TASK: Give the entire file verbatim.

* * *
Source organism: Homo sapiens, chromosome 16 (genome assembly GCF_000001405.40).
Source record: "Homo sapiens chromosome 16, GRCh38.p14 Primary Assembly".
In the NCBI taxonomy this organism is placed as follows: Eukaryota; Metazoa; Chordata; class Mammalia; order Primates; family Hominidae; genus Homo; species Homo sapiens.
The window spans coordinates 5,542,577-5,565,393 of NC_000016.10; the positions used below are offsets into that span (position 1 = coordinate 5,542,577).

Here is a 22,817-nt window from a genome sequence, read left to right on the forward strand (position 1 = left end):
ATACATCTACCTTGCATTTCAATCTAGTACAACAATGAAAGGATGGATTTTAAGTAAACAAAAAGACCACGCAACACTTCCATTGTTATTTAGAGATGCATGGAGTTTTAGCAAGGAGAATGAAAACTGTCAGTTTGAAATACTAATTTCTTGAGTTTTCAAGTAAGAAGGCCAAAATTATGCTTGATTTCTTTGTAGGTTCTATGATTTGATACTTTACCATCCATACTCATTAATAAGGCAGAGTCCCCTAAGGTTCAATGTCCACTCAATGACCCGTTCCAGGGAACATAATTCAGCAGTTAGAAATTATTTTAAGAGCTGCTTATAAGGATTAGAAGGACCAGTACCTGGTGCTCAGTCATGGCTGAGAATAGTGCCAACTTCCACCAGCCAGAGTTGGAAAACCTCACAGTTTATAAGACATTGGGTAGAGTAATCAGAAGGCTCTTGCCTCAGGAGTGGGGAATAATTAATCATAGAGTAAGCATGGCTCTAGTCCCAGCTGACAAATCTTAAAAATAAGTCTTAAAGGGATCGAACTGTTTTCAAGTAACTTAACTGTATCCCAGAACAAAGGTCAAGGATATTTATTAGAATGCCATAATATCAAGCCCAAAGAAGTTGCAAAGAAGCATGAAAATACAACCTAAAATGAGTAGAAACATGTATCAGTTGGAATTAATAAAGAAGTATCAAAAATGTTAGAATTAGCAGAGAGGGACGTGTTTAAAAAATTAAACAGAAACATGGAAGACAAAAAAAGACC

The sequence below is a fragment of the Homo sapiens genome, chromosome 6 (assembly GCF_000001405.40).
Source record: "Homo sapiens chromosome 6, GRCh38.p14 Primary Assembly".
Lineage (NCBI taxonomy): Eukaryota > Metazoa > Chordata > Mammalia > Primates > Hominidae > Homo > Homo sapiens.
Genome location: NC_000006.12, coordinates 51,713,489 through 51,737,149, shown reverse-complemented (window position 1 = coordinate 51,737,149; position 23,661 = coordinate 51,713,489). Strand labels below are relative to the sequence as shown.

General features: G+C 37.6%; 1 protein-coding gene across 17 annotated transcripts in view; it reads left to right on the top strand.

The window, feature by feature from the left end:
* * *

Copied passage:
Source organism: Homo sapiens, chromosome 16 (genome assembly GCF_000001405.40).
Source record: "Homo sapiens chromosome 16, GRCh38.p14 Primary Assembly".
In the NCBI taxonomy this organism is placed as follows: Eukaryota; Metazoa; Chordata; class Mammalia; order Primates; family Hominidae; genus Homo; species Homo sapiens.
The window spans coordinates 5,542,577-5,565,393 of NC_000016.10; the positions used below are offsets into that span (position 1 = coordinate 5,542,577).

Here is a 22,817-nt window from a genome sequence, read left to right on the forward strand (position 1 = left end):
ATACATCTACCTTGCATTTCAATCTAGTACAACAATGAAAGGATGGATTTTAAGTAAACAAAAAGACCACGCAACACTTCCATTGTTATTTAGAGATGCATGGAGTTTTAGCAAGGAGAATGAAAACTGTCAGTTTGAAATACTAATTTCTTGAGTTTTCAAGTAAGAAGGCCAAAATTATGCTTGATTTCTTTGTAGGTTCTATGATTTGATACTTTACCATCCATACTCATTAATAAGGCAGAGTCCCCTAAGGTTCAATGTCCACTCAATGACCCGTTCCAGGGAACATAATTCAGCAGTTAGAAATTATTTTAAGAGCTGCTTATAAGGATTAGAAGGACCAGTACCTGGTGCTCAGTCATGGCTGAGAATAGTGCCAACTTCCACCAGCCAGAGTTGGAAAACCTCACAGTTTATAAGACATTGGGTAGAGTAATCAGAAGGCTCTTGCCTCAGGAGTGGGGAATAATTAATCATAGAGTAAGCATGGCTCTAGTCCCAGCTGACAAATCTTAAAAATAAGTCTTAAAGGGATCGAACTGTTTTCAAGTAACTTAACTGTATCCCAGAACAAAGGTCAAGGATATTTATTAGAATGCCATAATATCAAGCCCAAAGAAGTTGCAAAGAAGCATGAAAATACAACCTAAAATGAGTAGAAACATGTATCAGTTGGAATTAATAAAGAAGTATCAAAAATGTTAGAATTAGCAGAGAGGGACGTGTTTAAAAAATTAAACAGAAACATGGAAGACAAAAAAAGACC

The sequence below is a fragment of the Homo sapiens genome, chromosome 6 (assembly GCF_000001405.40).
Source record: "Homo sapiens chromosome 6, GRCh38.p14 Primary Assembly".
Lineage (NCBI taxonomy): Eukaryota > Metazoa > Chordata > Mammalia > Primates > Hominidae > Homo > Homo sapiens.
Genome location: NC_000006.12, coordinates 51,713,489 through 51,737,149, shown reverse-complemented (window position 1 = coordinate 51,737,149; position 23,661 = coordinate 51,713,489). Strand labels below are relative to the sequence as shown.

General features: G+C 37.6%; 1 protein-coding gene across 17 annotated transcripts in view; it reads left to right on the top strand.

The window, feature by feature from the left end: